Home
Integration by Parts
Integration by Parts
Examples
Integration by Parts with a definite integral
Going in Circles
Tricks of the Trade
Integrals of Trig Functions
Antiderivatives of Basic Trigonometric Functions
Product of Sines and Cosines (mixed even and odd powers or only
odd powers)
Product of Sines and Cosines (only even powers)
Product of Secants and Tangents
Other Cases
Trig Substitutions
How Trig Substitution Works
Summary of trig substitution options
Examples
Completing the Square
Partial Fractions
Introduction to Partial Fractions
Linear Factors
Irreducible Quadratic Factors
Improper Rational Functions and Long Division
Summary
Strategies of Integration
Substitution
Integration by Parts
Trig Integrals
Trig Substitutions
Partial Fractions
Improper Integrals
Type 1  Improper Integrals with Infinite Intervals of
Integration
Type 2  Improper Integrals with Discontinuous Integrands
Comparison Tests for Convergence
Modeling with Differential Equations
Introduction
Separable Equations
A Second Order Problem
Euler's Method and Direction Fields
Euler's Method (follow your nose)
Direction Fields
Euler's method revisited
Separable Equations
The Simplest Differential Equations
Separable differential equations
Mixing and Dilution
Models of Growth
Exponential Growth and Decay
The Zombie Apocalypse (Logistic Growth)
Linear Equations
Linear ODEs: Working an Example
The Solution in General
Saving for Retirement
Parametrized Curves
Three kinds of functions, three kinds of curves
The Cycloid
Visualizing Parametrized Curves
Tracing Circles and Ellipses
Lissajous Figures
Calculus with Parametrized Curves
Video: Slope and Area
Video: Arclength and Surface Area
Summary and Simplifications
Higher Derivatives
Polar Coordinates
Definitions of Polar Coordinates
Graphing polar functions
Video: Computing Slopes of Tangent Lines
Areas and Lengths of Polar Curves
Area Inside a Polar Curve
Area Between Polar Curves
Arc Length of Polar Curves
Conic sections
Slicing a Cone
Ellipses
Hyperbolas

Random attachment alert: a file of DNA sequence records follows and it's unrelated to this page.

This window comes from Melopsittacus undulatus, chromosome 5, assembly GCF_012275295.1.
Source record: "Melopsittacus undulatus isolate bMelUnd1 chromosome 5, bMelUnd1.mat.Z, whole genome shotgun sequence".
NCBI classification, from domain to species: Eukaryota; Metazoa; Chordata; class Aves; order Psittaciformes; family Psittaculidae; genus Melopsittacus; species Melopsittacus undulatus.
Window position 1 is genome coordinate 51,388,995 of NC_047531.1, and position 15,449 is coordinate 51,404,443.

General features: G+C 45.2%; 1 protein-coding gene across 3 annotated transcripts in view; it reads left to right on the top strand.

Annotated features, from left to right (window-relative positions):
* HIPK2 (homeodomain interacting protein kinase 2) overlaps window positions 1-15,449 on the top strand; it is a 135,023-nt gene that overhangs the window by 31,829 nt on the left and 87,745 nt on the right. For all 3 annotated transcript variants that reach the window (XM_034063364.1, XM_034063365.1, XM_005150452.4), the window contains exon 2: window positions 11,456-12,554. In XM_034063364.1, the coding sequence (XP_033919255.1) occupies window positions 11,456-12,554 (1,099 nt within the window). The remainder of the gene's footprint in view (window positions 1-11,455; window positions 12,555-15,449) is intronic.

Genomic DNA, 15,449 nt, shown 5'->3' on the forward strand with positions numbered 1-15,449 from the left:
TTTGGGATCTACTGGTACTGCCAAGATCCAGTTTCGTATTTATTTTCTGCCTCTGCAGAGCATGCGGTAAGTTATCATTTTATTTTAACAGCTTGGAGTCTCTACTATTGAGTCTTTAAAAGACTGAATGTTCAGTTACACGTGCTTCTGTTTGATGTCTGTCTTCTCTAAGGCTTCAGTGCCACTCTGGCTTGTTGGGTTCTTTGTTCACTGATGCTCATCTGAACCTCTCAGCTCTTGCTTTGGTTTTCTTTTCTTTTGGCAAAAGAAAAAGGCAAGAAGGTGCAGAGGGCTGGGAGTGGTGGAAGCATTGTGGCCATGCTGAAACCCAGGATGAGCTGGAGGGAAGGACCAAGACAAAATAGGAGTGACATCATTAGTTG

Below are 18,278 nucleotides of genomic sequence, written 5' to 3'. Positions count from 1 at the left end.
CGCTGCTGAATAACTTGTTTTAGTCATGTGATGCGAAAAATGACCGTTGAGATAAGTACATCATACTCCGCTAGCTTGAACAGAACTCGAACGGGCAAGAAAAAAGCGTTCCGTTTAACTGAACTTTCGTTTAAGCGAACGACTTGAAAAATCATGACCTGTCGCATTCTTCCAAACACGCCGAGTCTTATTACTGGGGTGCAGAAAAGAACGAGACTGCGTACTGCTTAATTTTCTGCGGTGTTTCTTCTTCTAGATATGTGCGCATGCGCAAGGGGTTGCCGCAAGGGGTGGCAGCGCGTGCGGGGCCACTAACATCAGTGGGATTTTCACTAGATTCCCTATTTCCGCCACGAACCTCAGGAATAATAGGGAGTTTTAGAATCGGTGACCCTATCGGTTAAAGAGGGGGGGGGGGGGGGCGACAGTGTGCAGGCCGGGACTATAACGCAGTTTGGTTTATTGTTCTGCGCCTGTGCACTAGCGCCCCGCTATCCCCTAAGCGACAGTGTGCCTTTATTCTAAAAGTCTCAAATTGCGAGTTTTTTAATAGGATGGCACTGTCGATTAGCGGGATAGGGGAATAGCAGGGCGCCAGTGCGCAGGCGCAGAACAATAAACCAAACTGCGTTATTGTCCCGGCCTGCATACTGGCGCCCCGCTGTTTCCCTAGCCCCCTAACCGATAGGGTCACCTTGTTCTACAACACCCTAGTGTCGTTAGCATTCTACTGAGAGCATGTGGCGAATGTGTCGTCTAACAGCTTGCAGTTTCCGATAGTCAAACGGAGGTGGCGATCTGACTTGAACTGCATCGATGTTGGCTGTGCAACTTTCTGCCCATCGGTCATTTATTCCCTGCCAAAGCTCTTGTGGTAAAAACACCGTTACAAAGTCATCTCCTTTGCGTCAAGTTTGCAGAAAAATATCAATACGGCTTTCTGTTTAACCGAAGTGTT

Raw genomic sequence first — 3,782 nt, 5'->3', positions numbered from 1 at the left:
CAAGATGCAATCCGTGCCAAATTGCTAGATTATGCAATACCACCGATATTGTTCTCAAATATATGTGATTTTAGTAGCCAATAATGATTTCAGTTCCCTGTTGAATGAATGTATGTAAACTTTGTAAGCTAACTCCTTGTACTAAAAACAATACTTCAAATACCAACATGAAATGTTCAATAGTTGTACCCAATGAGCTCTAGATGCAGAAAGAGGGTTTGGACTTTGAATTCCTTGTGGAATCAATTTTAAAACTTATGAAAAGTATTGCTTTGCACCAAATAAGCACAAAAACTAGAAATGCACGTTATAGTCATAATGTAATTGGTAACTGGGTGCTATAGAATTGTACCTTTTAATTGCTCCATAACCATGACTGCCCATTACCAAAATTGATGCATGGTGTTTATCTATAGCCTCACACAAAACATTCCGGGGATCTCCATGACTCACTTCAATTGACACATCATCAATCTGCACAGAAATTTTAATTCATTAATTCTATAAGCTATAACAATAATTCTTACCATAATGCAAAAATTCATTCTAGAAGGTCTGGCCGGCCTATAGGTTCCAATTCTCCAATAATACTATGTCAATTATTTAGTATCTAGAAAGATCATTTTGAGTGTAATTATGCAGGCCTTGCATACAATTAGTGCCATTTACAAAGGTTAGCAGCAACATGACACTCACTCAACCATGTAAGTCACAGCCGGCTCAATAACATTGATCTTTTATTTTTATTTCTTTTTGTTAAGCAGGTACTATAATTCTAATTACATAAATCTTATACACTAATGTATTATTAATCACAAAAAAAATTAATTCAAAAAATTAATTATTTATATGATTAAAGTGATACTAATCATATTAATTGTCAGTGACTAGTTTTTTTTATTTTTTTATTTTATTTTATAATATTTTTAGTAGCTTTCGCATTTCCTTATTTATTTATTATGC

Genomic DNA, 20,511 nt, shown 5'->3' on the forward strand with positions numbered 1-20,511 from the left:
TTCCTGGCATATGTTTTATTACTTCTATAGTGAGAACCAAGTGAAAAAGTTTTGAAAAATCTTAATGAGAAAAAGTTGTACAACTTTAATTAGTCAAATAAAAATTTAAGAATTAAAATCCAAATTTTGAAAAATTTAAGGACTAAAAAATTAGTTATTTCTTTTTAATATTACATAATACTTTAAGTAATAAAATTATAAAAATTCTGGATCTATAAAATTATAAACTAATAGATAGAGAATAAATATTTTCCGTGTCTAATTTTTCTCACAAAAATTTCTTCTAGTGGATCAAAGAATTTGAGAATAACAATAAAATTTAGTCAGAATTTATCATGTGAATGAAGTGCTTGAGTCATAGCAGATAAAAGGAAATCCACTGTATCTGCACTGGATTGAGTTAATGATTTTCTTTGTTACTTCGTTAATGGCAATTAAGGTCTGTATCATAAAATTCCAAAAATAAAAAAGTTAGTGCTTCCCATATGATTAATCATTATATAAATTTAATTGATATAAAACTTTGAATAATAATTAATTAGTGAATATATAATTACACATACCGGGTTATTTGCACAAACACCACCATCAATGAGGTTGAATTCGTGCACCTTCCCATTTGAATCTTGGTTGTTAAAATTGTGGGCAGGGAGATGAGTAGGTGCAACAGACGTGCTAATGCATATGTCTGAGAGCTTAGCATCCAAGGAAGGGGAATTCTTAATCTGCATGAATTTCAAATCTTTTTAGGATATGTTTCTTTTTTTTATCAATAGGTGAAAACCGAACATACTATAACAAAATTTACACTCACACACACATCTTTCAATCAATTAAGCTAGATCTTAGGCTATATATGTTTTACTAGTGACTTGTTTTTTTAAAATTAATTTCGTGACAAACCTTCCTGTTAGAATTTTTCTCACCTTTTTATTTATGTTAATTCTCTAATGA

Parabolas and Directrices
Shifting the Center by Completing the Square
Conic Sections in Polar Coordinates
Foci and Directrices
Visualizing Eccentricity
Astronomy and Equations in Polar Coordinates
Infinite Sequences
Approximate Versus Exact Answers
Examples of Infinite Sequences
Limit Laws for Sequences
Theorems for and Examples of Computing Limits of Sequences
Monotonic Covergence
Infinite Series
Introduction
Geometric Series
Limit Laws for Series
Test for Divergence and Other Theorems
Telescoping Sums
Integral Test
Preview of Coming Attractions
The Integral Test
Estimates for the Value of the Series
Comparison Tests
The Basic Comparison Test
The Limit Comparison Test
Convergence of Series with Negative Terms
Introduction, Alternating Series,and the AS Test
Absolute Convergence
Rearrangements
The Ratio and Root Tests
The Ratio Test
The Root Test
Examples
Strategies for testing Series
Strategy to Test Series and a Review of Tests
Examples, Part 1
Examples, Part 2
Power Series
Radius and Interval of Convergence
Finding the Interval of Convergence
Power Series Centered at $x=a$
Representing Functions as Power Series
Functions as Power Series
Derivatives and Integrals of Power Series
Applications and Examples
Taylor and Maclaurin Series
The Formula for Taylor Series
Taylor Series for Common Functions
Adding, Multiplying, and Dividing Power Series
Miscellaneous Useful Facts
Applications of Taylor Polynomials
Taylor Polynomials
When Functions Are Equal to Their Taylor Series
When a Function Does Not Equal Its Taylor Series
Other Uses of Taylor Polynomials